Felipe Pasini, the co-founder of Life in Syntropy, joins us to discuss the astounding capabilities of systemic tree planting coupled with many other agroforestry systems and the role of syntropic agroforestry in gaining back the forests we once had.
LISTEN TO THE CONVERSATION ON:
Felipe Pasini, co-founder of Life in Syntropy, is one of the pioneers in the dissemination of Ernst Götsch’s work with the film “neste chão tudo dá”, in 2006. Since then, he divides his efforts between the journalistic profession and the plantations on the farm that later would become a Syntropic Farming training center, in Rio de Janeiro. He closely follows Ernst Götsch in projects in Brazil and abroad, and the result of this intense interaction is translated into texts and videos published on “Agenda Gotsch” and “Life in Syntropy.”
We all say very often we want to farm with respect for nature. But what does this actually mean? What does nature actually want? How do we build agriculture systems at scale, where we can still harvest enough to sustain ourselves in a truly sustainable system? What does it take to scale syntropic agroforestry?
Reimagining What Forests Should Be
People may imagine ‘forest’ as a place with lots of trees, but it’s definitely more than that, and we are facing problems with planting trees because of our distorted image of ‘forest.’ This is rooted from the start of civilization, when annuals, biennials, and even perennials started replacing actual forests. Forests should be a place that’s dense with lots of vegetation and trees. In order to get our forests back, layered and stratified vegetation is key, and many can prove that, scientifically, this approach works.
“All the forests are very much connected with the circulation of air, moisture and everything else, and we know that there’s so much information about this.” – Felipe Pasini
How Trees Don’t Deplete Water
Because people, in general, are competitive, we see competition everywhere else, including how we should plant trees. Trees, instead, when planted synchronised with others, help, protect, and feed each other, making them low maintenance. Hence, as land stewards, our role is to provide a ‘natural place’ for trees where they don’t have to compete for water. If we do this, plants would exude moisture rather than need moisture, which can really revolutionize how we plant trees nowadays.
“There shouldn’t be anything more important to do on this planet than trying to figure out how things work.” – Felipe Pasini
How Stratified Vegetation is Key
Strategically mixing and matching which species should be in a consortium should not be a challenge, as most plants can live in this kind of environment. Succession coupled with stratification could help get rid of uncovered soil as well as improve photosynthesis. Some of the great combinations include banana, grass, citrus, and eucalyptus, among others. To keep the soil uncovered and to create a moist environment that will not trigger any fire during the summer, there should be about 220% plant density from the ground all the way to the top.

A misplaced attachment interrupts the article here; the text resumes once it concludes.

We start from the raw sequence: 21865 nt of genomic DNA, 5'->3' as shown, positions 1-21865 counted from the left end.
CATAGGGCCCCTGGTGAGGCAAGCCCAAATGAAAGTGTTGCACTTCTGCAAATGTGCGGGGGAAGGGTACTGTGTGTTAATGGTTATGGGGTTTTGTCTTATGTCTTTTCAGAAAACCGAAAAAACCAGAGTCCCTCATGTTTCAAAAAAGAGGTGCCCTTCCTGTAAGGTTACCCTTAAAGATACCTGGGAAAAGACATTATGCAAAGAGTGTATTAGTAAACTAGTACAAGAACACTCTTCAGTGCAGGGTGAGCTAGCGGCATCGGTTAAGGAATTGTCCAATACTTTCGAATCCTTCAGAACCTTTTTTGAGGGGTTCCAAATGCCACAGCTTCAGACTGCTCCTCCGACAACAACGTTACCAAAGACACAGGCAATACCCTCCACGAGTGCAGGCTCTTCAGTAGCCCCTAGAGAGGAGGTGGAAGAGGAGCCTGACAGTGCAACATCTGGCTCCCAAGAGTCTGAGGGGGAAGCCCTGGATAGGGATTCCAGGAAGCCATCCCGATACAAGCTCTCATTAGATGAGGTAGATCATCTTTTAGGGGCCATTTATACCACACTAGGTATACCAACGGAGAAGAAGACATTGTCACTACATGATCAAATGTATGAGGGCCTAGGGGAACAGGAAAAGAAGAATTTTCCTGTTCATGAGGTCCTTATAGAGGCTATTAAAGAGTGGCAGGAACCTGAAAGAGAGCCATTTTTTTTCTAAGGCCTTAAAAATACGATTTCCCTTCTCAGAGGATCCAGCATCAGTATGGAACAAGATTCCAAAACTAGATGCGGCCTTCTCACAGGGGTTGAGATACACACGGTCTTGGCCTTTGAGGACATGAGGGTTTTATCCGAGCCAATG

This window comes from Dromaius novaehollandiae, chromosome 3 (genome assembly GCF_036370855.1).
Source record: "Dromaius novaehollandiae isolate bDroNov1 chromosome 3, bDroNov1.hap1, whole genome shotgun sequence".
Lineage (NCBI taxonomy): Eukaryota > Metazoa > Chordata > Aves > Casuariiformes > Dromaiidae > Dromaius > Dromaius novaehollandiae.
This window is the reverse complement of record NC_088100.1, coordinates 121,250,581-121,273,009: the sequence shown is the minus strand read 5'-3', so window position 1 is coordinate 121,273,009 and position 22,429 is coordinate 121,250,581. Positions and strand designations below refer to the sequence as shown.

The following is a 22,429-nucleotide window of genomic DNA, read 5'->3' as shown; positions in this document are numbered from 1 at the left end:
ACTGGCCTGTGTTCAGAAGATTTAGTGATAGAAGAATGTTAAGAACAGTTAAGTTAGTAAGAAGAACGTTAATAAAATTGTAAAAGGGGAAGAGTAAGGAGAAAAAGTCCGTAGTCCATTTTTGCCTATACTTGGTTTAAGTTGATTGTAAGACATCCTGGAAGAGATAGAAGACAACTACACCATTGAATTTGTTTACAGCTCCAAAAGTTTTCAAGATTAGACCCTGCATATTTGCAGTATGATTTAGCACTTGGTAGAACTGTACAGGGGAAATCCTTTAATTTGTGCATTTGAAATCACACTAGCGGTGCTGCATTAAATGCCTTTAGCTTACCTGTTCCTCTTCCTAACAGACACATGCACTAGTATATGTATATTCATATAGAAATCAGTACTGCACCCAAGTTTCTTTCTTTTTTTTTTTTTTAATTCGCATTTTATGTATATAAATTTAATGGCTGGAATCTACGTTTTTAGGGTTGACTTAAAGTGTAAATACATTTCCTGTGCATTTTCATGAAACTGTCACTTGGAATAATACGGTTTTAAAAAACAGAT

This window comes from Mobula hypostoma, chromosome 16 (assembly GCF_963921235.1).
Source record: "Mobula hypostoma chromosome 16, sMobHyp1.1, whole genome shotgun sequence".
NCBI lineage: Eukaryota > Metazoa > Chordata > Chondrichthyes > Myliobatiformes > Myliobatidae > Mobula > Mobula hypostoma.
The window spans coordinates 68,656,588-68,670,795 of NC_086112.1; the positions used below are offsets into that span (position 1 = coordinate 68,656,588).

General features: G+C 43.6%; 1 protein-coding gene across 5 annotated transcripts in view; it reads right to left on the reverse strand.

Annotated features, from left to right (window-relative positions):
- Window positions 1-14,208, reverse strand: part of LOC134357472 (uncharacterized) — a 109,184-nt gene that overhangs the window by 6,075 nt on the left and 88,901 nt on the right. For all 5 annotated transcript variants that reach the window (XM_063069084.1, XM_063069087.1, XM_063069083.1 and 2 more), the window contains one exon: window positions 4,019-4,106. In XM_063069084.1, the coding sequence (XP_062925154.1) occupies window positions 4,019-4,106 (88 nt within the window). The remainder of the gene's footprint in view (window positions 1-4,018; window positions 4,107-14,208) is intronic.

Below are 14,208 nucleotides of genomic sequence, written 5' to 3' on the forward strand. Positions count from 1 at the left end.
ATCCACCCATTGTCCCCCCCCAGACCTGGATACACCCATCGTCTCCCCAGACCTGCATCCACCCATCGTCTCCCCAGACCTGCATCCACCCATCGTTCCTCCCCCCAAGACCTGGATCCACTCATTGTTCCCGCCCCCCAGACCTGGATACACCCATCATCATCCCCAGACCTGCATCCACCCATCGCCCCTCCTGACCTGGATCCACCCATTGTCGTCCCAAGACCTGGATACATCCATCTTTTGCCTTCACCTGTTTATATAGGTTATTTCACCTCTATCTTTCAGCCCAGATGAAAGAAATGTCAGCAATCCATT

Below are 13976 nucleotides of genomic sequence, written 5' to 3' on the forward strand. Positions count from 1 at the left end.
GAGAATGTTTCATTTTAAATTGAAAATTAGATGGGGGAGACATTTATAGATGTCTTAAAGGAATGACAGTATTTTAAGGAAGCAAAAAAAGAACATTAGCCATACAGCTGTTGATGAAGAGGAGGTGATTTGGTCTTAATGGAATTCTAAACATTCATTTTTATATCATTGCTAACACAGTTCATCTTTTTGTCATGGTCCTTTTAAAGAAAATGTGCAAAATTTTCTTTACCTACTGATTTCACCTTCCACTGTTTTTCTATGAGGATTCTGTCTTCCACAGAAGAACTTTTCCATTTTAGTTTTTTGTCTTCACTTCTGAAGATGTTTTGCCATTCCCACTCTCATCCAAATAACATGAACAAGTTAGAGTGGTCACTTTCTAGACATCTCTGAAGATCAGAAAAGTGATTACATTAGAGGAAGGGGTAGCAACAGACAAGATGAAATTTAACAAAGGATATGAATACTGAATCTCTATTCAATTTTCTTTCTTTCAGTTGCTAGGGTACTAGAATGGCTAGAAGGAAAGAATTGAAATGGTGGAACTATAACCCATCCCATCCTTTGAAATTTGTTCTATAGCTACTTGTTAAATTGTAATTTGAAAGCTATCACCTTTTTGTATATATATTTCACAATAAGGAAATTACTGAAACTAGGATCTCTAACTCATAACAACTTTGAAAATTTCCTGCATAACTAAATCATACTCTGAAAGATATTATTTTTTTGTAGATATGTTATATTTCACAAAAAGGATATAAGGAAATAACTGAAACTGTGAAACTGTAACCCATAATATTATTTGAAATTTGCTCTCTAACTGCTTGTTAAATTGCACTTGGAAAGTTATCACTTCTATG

“We have so many examples that it influences the quality of the product because when you put the tree in just the right position where it wants to be, it gets no stress.” – Felipe Pasini
Mechanization is Key to Scaling
People tend to believe that places like the Sahara and the Tibetan Plateau exist because of some cosmological phenomenon, but there are studies suggesting that they could’ve been made through men’s intervention. And now, there are places that are at risk of desertification because of trees’ low survival rate. Hence, scaling of agroforestry systems is critical at this point. Felipe believes that scaling is possible through mechanization, although it is a challenge because of machine companies’ disinterest to invest. Nevertheless, Felipe believes that technologies (for planting, pruning, cutting grass, etc.) will enable and empower farmers and landowners to vastly improve their farming practices.
“Don’t be cheap; we are all the same. We are all in the same boat. We are all facing the same problems.” – Felipe Pasini
Other Points Discussed
Koen and Felipe also talked about:
- How we should just forbid any monoculture of annuals;
- How we should not be cheap in trying to find solutions for our real actual problems that we know exist;
- Educating the current and newer generation of farmers can help them find better solutions;
- People shouldn’t be reluctant in including trees;
- Scaling can be very difficult, but there’s hope.
To know more about Felipe Pasini and Life in Syntropy, download and listen to this episode.
- Life in Syntropy
- Life in Syntropy – Facebook page
- Life in Syntropy – Instagram page
- Johan Van Lengen architect
- Video Water can be planted – Ernst Götsch
- Agenda Götsch
- Life in Sintrophy
- Fernando Rebello
- Against the Grain book
- Amazon’s ‘invisible flying rivers’
- Tree Thinking
- Mértola project in Portugal
- David R Montgomery, ditching the plow, covering the soil and diversifying crop rotations
- Russ Conser on using birds to sell climate positive beef and why regeneration is inevitable
Feedback, comments, suggestions? Reach me via Twitter @KoenvanSeijen, in the comments below or through Get in Touch on this website.
Join the Investing in Regenerative Agriculture and Food newsletter on www.eepurl.com/cxU33P
The above references an opinion and is for information and educational purposes only. It is not intended to be investment advice. Seek a duly licensed professional for investment advice.
3 comments on “Felipe Pasini – Trees bring water so when in doubt plant more trees and complexify”